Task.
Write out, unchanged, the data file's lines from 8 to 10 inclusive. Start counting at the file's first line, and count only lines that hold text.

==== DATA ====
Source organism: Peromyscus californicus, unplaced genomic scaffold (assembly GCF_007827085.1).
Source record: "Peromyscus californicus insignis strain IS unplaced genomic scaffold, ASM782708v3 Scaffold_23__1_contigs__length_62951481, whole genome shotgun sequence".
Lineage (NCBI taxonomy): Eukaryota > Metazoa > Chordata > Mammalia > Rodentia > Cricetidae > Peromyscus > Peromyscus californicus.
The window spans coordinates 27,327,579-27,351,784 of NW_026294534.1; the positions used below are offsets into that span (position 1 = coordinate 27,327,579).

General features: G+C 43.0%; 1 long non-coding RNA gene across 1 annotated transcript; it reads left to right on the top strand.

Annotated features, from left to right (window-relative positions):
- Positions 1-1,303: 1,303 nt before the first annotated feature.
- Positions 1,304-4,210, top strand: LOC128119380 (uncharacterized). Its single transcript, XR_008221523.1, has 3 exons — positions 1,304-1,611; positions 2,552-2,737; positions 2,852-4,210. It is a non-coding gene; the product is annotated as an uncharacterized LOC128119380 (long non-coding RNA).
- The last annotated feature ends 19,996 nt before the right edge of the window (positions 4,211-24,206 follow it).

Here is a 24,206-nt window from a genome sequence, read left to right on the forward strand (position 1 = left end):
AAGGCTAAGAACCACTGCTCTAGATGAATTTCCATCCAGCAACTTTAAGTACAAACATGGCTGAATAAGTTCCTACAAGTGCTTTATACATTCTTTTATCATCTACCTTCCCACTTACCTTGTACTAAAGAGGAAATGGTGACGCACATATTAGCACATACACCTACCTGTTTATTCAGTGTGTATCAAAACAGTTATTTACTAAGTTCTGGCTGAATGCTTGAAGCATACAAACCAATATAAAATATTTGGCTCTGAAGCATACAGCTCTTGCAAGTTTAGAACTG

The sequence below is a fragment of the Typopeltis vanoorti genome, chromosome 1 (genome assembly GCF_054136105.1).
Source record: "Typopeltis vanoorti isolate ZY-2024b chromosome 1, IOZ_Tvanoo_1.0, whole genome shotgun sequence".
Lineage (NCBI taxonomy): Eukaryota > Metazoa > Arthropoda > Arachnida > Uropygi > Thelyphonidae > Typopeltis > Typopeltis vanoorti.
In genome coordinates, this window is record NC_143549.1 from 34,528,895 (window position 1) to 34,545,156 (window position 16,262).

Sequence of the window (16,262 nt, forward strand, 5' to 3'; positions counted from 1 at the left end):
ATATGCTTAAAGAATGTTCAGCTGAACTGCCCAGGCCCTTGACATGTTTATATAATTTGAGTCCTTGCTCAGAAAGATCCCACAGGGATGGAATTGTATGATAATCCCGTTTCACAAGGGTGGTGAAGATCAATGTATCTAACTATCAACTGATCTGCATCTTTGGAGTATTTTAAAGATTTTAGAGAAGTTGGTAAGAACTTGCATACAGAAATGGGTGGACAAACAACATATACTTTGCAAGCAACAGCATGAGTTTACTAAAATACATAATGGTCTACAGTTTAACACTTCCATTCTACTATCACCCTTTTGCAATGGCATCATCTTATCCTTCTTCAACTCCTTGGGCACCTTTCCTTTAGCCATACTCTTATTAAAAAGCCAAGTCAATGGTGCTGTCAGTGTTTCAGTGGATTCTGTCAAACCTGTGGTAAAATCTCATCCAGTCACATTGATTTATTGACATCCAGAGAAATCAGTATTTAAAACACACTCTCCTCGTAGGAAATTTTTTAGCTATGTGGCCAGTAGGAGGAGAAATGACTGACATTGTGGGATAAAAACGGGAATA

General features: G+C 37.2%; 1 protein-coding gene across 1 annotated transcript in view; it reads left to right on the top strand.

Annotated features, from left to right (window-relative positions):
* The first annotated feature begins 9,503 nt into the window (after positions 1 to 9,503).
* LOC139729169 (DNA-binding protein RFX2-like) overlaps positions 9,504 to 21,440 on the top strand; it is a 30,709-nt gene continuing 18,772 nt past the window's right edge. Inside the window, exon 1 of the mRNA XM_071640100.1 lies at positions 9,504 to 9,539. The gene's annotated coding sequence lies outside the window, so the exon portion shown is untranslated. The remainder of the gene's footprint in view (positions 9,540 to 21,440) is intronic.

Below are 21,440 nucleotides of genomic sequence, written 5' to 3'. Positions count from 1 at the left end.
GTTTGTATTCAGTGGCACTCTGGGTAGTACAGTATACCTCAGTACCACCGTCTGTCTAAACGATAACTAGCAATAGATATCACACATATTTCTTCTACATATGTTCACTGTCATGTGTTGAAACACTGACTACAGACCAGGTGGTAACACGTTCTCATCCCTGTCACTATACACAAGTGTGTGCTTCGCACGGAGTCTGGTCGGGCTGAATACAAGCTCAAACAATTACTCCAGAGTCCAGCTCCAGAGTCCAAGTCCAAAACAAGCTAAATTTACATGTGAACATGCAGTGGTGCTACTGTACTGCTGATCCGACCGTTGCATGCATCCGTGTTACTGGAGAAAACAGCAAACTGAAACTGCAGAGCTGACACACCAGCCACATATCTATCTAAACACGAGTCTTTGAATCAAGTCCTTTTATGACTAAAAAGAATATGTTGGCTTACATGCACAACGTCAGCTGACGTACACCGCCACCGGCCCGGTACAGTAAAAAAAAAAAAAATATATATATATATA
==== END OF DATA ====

- Positions 1,304-4,210, top strand: LOC128119380 (uncharacterized). Its single transcript, XR_008221523.1, has 3 exons — positions 1,304-1,611; positions 2,552-2,737; positions 2,852-4,210. It is a non-coding gene; the product is annotated as an uncharacterized LOC128119380 (long non-coding RNA).
- The last annotated feature ends 19,996 nt before the right edge of the window (positions 4,211-24,206 follow it).

Here is a 24,206-nt window from a genome sequence, read left to right on the forward strand (position 1 = left end):